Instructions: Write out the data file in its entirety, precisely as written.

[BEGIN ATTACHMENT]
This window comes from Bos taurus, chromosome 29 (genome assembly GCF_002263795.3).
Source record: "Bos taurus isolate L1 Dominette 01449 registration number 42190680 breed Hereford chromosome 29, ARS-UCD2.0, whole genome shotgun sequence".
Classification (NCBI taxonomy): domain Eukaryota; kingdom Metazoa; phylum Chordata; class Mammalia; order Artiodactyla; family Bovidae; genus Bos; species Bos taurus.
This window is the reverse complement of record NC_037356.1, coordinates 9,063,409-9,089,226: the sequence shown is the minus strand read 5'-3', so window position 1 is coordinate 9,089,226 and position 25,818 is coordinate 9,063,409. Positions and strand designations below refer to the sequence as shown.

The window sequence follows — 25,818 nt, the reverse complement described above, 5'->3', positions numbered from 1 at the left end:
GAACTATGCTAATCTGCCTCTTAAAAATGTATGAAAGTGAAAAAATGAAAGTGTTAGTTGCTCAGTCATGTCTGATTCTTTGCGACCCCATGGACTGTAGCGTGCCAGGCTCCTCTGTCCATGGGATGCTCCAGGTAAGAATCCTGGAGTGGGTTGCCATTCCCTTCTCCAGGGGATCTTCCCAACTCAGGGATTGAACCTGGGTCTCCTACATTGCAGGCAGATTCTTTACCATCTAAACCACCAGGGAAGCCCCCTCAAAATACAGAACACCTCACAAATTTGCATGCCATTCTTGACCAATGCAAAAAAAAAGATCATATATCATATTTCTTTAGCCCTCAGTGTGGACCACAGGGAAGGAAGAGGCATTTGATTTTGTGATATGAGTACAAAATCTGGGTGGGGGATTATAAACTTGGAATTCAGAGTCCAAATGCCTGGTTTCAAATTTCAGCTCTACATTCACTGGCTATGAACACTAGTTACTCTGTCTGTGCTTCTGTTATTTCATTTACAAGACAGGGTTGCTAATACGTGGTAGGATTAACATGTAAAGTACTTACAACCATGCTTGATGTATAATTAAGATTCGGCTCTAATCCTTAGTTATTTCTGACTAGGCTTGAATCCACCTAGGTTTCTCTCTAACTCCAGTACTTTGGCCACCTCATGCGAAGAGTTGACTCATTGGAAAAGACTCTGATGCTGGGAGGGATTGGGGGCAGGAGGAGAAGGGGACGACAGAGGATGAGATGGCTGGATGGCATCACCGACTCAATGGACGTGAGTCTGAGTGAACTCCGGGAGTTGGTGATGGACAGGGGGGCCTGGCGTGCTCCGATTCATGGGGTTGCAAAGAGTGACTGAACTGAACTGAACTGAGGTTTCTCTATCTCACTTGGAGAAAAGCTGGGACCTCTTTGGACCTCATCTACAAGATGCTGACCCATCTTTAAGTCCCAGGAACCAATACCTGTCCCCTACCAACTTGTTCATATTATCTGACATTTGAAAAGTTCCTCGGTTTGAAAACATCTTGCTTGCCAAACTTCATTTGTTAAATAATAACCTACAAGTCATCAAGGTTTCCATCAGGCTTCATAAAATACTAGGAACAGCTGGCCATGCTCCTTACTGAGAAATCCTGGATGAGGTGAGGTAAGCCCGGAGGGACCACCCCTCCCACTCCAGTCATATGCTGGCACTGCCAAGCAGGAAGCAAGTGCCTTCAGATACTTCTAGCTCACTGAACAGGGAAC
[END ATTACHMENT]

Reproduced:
This window comes from Bos taurus, chromosome 29 (genome assembly GCF_002263795.3).
Source record: "Bos taurus isolate L1 Dominette 01449 registration number 42190680 breed Hereford chromosome 29, ARS-UCD2.0, whole genome shotgun sequence".
Classification (NCBI taxonomy): domain Eukaryota; kingdom Metazoa; phylum Chordata; class Mammalia; order Artiodactyla; family Bovidae; genus Bos; species Bos taurus.
This window is the reverse complement of record NC_037356.1, coordinates 9,063,409-9,089,226: the sequence shown is the minus strand read 5'-3', so window position 1 is coordinate 9,089,226 and position 25,818 is coordinate 9,063,409. Positions and strand designations below refer to the sequence as shown.

The window sequence follows — 25,818 nt, the reverse complement described above, 5'->3', positions numbered from 1 at the left end:
GAACTATGCTAATCTGCCTCTTAAAAATGTATGAAAGTGAAAAAATGAAAGTGTTAGTTGCTCAGTCATGTCTGATTCTTTGCGACCCCATGGACTGTAGCGTGCCAGGCTCCTCTGTCCATGGGATGCTCCAGGTAAGAATCCTGGAGTGGGTTGCCATTCCCTTCTCCAGGGGATCTTCCCAACTCAGGGATTGAACCTGGGTCTCCTACATTGCAGGCAGATTCTTTACCATCTAAACCACCAGGGAAGCCCCCTCAAAATACAGAACACCTCACAAATTTGCATGCCATTCTTGACCAATGCAAAAAAAAAGATCATATATCATATTTCTTTAGCCCTCAGTGTGGACCACAGGGAAGGAAGAGGCATTTGATTTTGTGATATGAGTACAAAATCTGGGTGGGGGATTATAAACTTGGAATTCAGAGTCCAAATGCCTGGTTTCAAATTTCAGCTCTACATTCACTGGCTATGAACACTAGTTACTCTGTCTGTGCTTCTGTTATTTCATTTACAAGACAGGGTTGCTAATACGTGGTAGGATTAACATGTAAAGTACTTACAACCATGCTTGATGTATAATTAAGATTCGGCTCTAATCCTTAGTTATTTCTGACTAGGCTTGAATCCACCTAGGTTTCTCTCTAACTCCAGTACTTTGGCCACCTCATGCGAAGAGTTGACTCATTGGAAAAGACTCTGATGCTGGGAGGGATTGGGGGCAGGAGGAGAAGGGGACGACAGAGGATGAGATGGCTGGATGGCATCACCGACTCAATGGACGTGAGTCTGAGTGAACTCCGGGAGTTGGTGATGGACAGGGGGGCCTGGCGTGCTCCGATTCATGGGGTTGCAAAGAGTGACTGAACTGAACTGAACTGAGGTTTCTCTATCTCACTTGGAGAAAAGCTGGGACCTCTTTGGACCTCATCTACAAGATGCTGACCCATCTTTAAGTCCCAGGAACCAATACCTGTCCCCTACCAACTTGTTCATATTATCTGACATTTGAAAAGTTCCTCGGTTTGAAAACATCTTGCTTGCCAAACTTCATTTGTTAAATAATAACCTACAAGTCATCAAGGTTTCCATCAGGCTTCATAAAATACTAGGAACAGCTGGCCATGCTCCTTACTGAGAAATCCTGGATGAGGTGAGGTAAGCCCGGAGGGACCACCCCTCCCACTCCAGTCATATGCTGGCACTGCCAAGCAGGAAGCAAGTGCCTTCAGATACTTCTAGCTCACTGAACAGGGAAC